Both feted and feared, the creepy "Donnie Darko" arrives in the UK carried on a frothing wave of effusive praise. About eight people saw it in America, but US critics loved it, and their British counterparts have been slobbering out superlatives to hail this genre-blending head-scratcher an instant cult classic.
Certainly, it's a curio that will provoke powerful audience reactions. But you're just as likely to be ranting "What the hell was that all about?" as musing "That's a work of genius".
The title character (Jake Gyllenhaal) is a truculent highschooler with mental problems, whose somnambulism saves his life. Lured from his bed by a mysterious voice, he sleepwalks outside to confront a vision of a grotesque giant rabbit.
Returning home the following morning, Donnie discovers his bedroom has been obliterated by a plane engine that's mysteriously fallen from the sky.
Convinced the world will end in 28 days, Donnie becomes more unstable - his visions intensify, he floods the school and verbally batters Patrick Swayze's self-help guru. Is Donnie completely loco, or is there some method to his madness?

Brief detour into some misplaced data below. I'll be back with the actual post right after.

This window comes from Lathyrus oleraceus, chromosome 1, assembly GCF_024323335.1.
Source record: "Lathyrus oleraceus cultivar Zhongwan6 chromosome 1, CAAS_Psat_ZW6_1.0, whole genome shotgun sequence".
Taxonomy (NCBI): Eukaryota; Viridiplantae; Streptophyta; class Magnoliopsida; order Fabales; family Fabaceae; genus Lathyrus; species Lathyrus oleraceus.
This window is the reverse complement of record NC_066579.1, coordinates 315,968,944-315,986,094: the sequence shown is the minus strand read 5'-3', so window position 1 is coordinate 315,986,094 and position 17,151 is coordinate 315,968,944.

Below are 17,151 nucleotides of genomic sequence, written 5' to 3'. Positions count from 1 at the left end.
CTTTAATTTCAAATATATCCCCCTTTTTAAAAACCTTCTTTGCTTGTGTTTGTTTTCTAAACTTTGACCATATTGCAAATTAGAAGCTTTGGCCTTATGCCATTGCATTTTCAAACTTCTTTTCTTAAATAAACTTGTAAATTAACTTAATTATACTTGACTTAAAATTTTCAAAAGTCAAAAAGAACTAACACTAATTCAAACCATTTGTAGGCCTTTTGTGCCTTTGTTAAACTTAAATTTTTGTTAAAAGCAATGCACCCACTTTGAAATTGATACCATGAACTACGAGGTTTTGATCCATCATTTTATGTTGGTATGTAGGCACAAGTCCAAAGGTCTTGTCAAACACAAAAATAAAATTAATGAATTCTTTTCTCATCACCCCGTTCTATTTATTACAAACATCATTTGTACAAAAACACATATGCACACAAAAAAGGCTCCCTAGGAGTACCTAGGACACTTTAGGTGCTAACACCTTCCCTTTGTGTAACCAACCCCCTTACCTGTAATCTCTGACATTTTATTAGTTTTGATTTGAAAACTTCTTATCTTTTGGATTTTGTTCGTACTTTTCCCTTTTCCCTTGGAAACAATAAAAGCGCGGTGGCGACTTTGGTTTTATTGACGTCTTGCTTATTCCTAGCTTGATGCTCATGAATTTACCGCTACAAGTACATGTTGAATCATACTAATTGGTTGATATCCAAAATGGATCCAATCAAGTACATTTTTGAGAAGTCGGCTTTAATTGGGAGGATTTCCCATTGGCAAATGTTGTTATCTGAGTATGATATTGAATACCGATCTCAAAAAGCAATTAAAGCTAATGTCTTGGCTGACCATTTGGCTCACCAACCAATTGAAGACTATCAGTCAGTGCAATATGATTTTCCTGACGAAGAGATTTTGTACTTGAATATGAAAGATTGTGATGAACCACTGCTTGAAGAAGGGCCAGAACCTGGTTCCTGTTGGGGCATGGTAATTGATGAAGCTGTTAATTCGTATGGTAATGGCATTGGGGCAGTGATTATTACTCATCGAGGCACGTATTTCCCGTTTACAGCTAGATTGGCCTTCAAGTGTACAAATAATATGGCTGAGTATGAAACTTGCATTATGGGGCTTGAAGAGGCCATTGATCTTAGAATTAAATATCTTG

The same could be asked of writer-director Richard Kelly. His movie is certainly unique - replete with unsettling atmosphere, dark laughs and intriguing, likeable characters. It's cine-literate - pilfering settings and ideas from "Harvey", "ET" and "Magnolia" to forge memorable, fresh sequences.
But what's initially involving becomes self-involved. Interest languishes and meaning disappears as the plot disappears up its own tortuous tubes.
"Donnie Darko" has been described as a high school movie directed by David Lynch, and the comparison bears scrutiny. But Lynch's similarly baffling "Mulholland Drive" lingers for months after viewing - and meanings do emerge. Kelly's picture is enjoyable but senseless - a medley of Dawson's Creek and The Twilight Zone that promises much, but delivers little.